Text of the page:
King Abdullah has managed to overcome the largest uprisings in the wake of the Arab Spring in Amman, and continues to deal with questions of energy security today. The civil war in Syria, which has been ongoing for the past three years, poses a particular problem for Jordan that puts further stress on resource needs. Currently, Jordan is the only country with borders open to Syrian refugees, after Lebanon announced that it was closing its borders in November 2014. Jordan has absorbed more than 3 million refugees in three waves over the years, the first bringing in Palestinian refugees in 1948 and 1967, the second bringing in Iraqi refugees in the early 2000s, and now the third bringing about 1 million Syrians into Jordan’s borders. There is historical and growing resentment towards refugee communities in Jordan; many Jordanians argue that resource scarcities are exacerbated by large influxes of Palestinians, Iraqis and Syrians among other refugees. The government is placed in a difficult position of having to deal with the infrastructural and resource needs of its refugee populations while providing concessions for the host community of Jordanians who feel alienated by increased attention and funding directed at refugees.
With rising stress on energy resources in the country, Jordan has been looking for alternatives to solve its shortages. The country has taken an unprecedented step by signing a gas deal with Israel in October 2014. The 15 year deal to buy 1.6 trillion cubic feet of gas for $15 billion from Israel’s offshore Tamar and Leviathan reservoirs by 2017 will reduce Jordan’s annual energy bill by an estimated $1.4 billion a year. The deal, which is being referred to as a “pipeline for peace” in Israel, is controversial given Jordan’s relationship with Israel. Jordan signed a peace treaty with Israel in 1994, becoming the second Arab country, after Egypt, to normalize its relationship with the regional neighbor. In addition to defining the borders between the two countries, the clauses of the peace treaty address the issue of sharing natural resources. Despite a decade of bilateral economic relations with Israel, this is the first major deal of resource trade between the two countries.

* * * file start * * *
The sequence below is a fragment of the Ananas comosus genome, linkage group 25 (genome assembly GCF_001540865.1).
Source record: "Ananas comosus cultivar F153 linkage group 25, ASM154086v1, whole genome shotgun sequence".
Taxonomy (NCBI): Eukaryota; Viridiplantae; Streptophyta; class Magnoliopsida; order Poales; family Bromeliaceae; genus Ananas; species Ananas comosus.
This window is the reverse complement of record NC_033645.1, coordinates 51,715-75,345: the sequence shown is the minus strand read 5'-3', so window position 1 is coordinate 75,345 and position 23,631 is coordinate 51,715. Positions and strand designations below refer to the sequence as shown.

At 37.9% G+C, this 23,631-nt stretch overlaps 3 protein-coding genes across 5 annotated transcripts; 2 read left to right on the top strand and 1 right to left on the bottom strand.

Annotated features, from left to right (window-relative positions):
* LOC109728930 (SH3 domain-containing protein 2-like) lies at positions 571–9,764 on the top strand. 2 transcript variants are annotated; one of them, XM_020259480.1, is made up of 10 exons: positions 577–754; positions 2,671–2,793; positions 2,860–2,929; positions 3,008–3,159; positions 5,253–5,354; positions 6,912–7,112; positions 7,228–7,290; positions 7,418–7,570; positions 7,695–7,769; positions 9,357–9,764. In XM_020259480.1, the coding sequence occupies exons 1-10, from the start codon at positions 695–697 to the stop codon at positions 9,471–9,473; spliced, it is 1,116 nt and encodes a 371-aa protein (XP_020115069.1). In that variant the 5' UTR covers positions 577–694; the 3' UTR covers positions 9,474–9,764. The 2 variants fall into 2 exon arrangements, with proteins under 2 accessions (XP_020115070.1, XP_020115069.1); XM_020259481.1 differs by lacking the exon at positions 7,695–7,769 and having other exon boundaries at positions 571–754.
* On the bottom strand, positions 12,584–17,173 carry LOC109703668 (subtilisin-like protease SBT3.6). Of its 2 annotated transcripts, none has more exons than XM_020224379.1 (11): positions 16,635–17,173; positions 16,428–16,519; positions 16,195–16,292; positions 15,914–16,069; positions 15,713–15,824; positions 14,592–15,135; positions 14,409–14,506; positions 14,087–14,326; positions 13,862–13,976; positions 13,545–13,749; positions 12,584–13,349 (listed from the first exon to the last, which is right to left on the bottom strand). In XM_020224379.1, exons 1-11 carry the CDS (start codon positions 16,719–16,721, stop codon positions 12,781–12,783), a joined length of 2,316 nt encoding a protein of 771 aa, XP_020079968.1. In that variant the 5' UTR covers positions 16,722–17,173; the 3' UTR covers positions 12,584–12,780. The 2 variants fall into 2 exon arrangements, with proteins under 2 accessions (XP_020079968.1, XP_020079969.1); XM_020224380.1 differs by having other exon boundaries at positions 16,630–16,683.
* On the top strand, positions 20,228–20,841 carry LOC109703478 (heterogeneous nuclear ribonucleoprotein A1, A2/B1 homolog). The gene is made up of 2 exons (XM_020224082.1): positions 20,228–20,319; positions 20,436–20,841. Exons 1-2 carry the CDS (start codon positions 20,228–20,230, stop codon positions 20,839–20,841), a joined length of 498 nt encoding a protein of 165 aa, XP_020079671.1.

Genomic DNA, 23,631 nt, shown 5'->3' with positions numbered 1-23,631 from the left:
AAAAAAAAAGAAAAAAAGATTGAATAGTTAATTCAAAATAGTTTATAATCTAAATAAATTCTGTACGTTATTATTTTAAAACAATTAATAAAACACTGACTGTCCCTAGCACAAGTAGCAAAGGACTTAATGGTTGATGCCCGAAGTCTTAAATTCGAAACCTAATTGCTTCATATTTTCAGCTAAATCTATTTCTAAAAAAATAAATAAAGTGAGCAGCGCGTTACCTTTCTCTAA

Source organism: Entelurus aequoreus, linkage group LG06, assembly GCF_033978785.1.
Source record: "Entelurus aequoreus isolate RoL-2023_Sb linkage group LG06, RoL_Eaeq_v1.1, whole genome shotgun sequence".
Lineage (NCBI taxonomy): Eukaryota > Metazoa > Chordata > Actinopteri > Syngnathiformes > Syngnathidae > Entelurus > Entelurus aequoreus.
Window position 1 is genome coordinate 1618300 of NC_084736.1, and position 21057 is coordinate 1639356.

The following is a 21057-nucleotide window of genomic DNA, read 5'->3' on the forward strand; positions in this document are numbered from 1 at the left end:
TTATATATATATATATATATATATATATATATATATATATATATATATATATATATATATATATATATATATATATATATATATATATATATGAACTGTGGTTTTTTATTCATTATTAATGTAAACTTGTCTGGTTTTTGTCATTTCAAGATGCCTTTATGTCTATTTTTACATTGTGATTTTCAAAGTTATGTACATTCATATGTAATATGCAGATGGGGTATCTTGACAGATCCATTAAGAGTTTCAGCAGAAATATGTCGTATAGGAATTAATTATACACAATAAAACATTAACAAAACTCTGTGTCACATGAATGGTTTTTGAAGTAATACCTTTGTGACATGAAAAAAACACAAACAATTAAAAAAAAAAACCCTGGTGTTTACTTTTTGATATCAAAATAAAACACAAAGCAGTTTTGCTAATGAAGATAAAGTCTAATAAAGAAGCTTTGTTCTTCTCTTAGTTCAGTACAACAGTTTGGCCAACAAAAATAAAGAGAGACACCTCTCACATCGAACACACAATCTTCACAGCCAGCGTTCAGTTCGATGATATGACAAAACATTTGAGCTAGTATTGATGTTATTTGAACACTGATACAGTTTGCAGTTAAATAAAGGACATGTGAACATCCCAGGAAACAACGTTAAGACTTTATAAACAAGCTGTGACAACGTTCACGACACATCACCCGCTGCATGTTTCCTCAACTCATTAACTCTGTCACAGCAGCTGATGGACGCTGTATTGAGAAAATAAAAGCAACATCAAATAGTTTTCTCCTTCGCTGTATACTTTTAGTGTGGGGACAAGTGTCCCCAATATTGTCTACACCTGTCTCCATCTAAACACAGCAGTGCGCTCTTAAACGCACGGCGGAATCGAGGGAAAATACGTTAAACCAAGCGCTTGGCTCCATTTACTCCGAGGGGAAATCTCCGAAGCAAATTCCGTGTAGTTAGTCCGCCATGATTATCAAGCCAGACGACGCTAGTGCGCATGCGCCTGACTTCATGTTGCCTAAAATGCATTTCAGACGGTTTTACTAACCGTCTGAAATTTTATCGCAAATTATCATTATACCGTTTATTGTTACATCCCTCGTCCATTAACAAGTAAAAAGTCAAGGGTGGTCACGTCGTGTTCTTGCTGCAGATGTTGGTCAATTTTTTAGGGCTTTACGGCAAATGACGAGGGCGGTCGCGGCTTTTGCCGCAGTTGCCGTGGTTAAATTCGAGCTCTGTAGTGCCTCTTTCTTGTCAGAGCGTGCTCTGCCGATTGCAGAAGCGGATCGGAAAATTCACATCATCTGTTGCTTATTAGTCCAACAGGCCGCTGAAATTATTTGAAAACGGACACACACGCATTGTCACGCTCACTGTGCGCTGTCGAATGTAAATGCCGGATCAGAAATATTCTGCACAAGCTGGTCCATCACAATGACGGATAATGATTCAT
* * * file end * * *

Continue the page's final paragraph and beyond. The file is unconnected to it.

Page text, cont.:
The deal was met with enormous public disapproval from Jordanian civil society. This is expected and understandable considering that 50 percent of the population is of Palestinian origin or descent, and bitterness about the Israeli occupation of Palestine persists. The deal is viewed as a step toward the normalization of relations between Jordan and Israel, though no concessions on the Israeli side are made. There have been several protests organized by Jordanian groups, including environmentalists and engineers. There is also disapproval of the deal from within government ranks. Yahya Mohammad Al Saud, a member of the Jordanian parliament and president of the parliamentary committee on Palestine, emphatically remarked: “The Jordanian [people are] not willing to accept this agreement. I will return to riding on a donkey and heating my house with wood before I would consider taking gas from Israel.”
This deal is particularly striking for many reasons. First, it can be argued that most of the negotiations between the involved parties, including the Jordanian government, the Israeli government and members of the US State Department were conducted behind closed doors and kept hidden away from the eyes of the public. In addition, the deal was signed a month after Israel’s Operation Protective Edge in Gaza during the Summer of 2014. The operation killed 2100 Palestinians, mostly civilians, destroyed 17,000 homes and left a quarter of Gaza’s 1.2 million inhabitants displaced. The deal is thus extremely insensitive to the opinion of Palestinians, and shows the regime’s general disregard for public opinion and willingness to isolate its people.
Putting aside public reception of the deal, it is important to consider the geopolitical implications of Jordan’s decision to import gas from Israel. Beyond providing discounted energy, this deal also guarantees Jordan an Israeli commitment to security vis-a-vis Washington. The deal promises Jordan all forms of protection, whether it be economic, political or otherwise, in an unstable time when its domestic economy struggles, the fate of Syria and Iraq is unknown, and the threat of ISIS persists.